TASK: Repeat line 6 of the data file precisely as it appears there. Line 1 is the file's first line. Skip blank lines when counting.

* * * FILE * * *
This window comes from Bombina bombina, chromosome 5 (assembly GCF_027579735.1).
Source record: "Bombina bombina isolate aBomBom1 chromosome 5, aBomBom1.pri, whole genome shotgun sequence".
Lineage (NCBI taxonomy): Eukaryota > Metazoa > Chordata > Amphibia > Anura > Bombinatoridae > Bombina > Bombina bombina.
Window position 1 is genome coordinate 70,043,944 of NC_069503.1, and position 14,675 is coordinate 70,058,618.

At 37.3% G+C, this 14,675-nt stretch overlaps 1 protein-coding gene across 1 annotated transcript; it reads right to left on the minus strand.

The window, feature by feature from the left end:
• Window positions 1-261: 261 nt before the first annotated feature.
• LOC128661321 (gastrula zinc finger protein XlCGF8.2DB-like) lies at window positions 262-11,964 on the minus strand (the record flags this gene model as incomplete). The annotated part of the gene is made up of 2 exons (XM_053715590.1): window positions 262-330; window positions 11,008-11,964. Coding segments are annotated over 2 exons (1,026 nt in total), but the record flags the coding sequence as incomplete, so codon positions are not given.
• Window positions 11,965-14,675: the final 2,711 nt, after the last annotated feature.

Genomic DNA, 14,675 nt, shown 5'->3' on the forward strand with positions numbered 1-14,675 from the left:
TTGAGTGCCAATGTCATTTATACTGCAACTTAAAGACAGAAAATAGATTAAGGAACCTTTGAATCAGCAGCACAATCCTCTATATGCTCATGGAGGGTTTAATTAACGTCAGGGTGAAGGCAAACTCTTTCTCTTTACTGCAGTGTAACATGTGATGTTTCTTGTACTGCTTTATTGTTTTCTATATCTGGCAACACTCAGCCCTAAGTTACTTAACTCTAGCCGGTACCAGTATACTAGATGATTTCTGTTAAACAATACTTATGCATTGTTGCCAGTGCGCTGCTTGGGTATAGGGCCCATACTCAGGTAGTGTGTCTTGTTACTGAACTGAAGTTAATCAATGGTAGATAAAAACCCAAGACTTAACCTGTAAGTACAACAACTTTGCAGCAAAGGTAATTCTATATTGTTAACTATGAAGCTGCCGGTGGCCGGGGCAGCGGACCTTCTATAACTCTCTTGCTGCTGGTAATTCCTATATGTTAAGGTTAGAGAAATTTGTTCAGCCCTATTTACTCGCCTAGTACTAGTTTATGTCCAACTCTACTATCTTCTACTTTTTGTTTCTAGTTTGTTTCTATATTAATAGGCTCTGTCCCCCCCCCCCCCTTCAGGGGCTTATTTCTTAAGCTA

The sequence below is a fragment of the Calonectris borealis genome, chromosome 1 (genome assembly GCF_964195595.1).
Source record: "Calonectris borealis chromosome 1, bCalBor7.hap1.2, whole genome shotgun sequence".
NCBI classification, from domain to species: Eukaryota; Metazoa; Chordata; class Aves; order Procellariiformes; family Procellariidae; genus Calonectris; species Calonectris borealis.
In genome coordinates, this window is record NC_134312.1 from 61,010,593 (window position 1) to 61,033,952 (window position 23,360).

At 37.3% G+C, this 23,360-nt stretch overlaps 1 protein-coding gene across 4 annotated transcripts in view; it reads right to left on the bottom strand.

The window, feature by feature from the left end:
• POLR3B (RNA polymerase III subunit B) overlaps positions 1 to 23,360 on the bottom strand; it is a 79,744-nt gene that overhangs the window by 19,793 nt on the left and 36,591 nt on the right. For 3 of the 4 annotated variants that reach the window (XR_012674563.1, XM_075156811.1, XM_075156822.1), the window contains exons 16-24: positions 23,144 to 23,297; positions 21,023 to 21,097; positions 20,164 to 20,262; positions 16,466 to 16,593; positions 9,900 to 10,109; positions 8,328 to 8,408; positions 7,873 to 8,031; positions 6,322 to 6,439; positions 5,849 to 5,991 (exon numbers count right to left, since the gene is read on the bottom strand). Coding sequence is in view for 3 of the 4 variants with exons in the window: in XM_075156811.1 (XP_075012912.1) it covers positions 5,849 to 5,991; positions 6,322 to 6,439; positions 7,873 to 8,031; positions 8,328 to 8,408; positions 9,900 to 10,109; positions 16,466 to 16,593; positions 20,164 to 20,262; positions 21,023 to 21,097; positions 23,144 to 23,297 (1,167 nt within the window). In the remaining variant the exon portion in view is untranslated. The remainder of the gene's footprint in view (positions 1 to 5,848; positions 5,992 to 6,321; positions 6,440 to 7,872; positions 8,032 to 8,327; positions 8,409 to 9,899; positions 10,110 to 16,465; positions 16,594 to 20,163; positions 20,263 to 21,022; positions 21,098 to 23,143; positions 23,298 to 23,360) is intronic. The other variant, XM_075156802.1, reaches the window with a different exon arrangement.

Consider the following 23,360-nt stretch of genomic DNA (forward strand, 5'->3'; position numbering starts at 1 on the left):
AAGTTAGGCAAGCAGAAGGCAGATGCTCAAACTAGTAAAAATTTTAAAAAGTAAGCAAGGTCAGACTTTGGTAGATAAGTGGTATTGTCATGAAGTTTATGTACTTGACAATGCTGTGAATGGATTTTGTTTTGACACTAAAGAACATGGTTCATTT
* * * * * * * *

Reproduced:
The window, feature by feature from the left end: